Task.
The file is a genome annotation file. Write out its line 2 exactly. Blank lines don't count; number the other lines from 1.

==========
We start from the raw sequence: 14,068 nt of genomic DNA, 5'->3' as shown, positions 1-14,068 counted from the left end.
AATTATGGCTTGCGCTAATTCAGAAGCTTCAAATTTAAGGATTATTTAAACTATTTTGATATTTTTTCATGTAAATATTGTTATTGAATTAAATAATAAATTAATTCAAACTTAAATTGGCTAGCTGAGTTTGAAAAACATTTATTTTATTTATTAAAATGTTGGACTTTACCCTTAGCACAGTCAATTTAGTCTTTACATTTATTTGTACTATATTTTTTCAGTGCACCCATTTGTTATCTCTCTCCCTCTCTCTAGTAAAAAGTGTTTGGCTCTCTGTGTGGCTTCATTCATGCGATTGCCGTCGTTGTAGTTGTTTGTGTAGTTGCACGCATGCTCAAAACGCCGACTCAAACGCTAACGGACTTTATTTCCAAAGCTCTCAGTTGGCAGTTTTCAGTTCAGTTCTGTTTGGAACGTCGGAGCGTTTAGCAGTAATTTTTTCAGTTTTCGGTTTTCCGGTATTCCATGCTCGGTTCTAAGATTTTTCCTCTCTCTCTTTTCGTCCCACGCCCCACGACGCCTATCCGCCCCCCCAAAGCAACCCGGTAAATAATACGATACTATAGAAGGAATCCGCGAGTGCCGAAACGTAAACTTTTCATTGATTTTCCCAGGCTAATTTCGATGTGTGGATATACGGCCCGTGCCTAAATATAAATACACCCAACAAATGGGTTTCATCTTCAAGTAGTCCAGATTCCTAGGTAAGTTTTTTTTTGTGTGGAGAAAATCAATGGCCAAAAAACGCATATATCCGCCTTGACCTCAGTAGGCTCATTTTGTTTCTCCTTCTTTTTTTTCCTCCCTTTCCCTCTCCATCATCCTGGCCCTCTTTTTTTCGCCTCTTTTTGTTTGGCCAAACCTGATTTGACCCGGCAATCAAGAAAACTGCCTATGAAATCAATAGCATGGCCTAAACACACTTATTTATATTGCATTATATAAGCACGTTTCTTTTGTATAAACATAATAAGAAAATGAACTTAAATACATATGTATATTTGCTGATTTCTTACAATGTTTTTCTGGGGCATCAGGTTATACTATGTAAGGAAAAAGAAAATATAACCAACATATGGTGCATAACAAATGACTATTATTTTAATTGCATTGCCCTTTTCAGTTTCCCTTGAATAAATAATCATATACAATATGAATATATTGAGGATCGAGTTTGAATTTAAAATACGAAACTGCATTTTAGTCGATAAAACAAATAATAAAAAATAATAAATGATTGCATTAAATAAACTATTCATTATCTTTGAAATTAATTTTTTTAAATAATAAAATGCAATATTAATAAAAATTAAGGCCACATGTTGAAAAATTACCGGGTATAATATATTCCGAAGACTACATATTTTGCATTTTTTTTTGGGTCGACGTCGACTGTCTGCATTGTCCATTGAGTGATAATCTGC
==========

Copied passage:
AATTATGGCTTGCGCTAATTCAGAAGCTTCAAATTTAAGGATTATTTAAACTATTTTGATATTTTTTCATGTAAATATTGTTATTGAATTAAATAATAAATTAATTCAAACTTAAATTGGCTAGCTGAGTTTGAAAAACATTTATTTTATTTATTAAAATGTTGGACTTTACCCTTAGCACAGTCAATTTAGTCTTTACATTTATTTGTACTATATTTTTTCAGTGCACCCATTTGTTATCTCTCTCCCTCTCTCTAGTAAAAAGTGTTTGGCTCTCTGTGTGGCTTCATTCATGCGATTGCCGTCGTTGTAGTTGTTTGTGTAGTTGCACGCATGCTCAAAACGCCGACTCAAACGCTAACGGACTTTATTTCCAAAGCTCTCAGTTGGCAGTTTTCAGTTCAGTTCTGTTTGGAACGTCGGAGCGTTTAGCAGTAATTTTTTCAGTTTTCGGTTTTCCGGTATTCCATGCTCGGTTCTAAGATTTTTCCTCTCTCTCTTTTCGTCCCACGCCCCACGACGCCTATCCGCCCCCCCAAAGCAACCCGGTAAATAATACGATACTATAGAAGGAATCCGCGAGTGCCGAAACGTAAACTTTTCATTGATTTTCCCAGGCTAATTTCGATGTGTGGATATACGGCCCGTGCCTAAATATAAATACACCCAACAAATGGGTTTCATCTTCAAGTAGTCCAGATTCCTAGGTAAGTTTTTTTTTGTGTGGAGAAAATCAATGGCCAAAAAACGCATATATCCGCCTTGACCTCAGTAGGCTCATTTTGTTTCTCCTTCTTTTTTTTCCTCCCTTTCCCTCTCCATCATCCTGGCCCTCTTTTTTTCGCCTCTTTTTGTTTGGCCAAACCTGATTTGACCCGGCAATCAAGAAAACTGCCTATGAAATCAATAGCATGGCCTAAACACACTTATTTATATTGCATTATATAAGCACGTTTCTTTTGTATAAACATAATAAGAAAATGAACTTAAATACATATGTATATTTGCTGATTTCTTACAATGTTTTTCTGGGGCATCAGGTTATACTATGTAAGGAAAAAGAAAATATAACCAACATATGGTGCATAACAAATGACTATTATTTTAATTGCATTGCCCTTTTCAGTTTCCCTTGAATAAATAATCATATACAATATGAATATATTGAGGATCGAGTTTGAATTTAAAATACGAAACTGCATTTTAGTCGATAAAACAAATAATAAAAAATAATAAATGATTGCATTAAATAAACTATTCATTATCTTTGAAATTAATTTTTTTAAATAATAAAATGCAATATTAATAAAAATTAAGGCCACATGTTGAAAAATTACCGGGTATAATATATTCCGAAGACTACATATTTTGCATTTTTTTTTGGGTCGACGTCGACTGTCTGCATTGTCCATTGAGTGATAATCTGC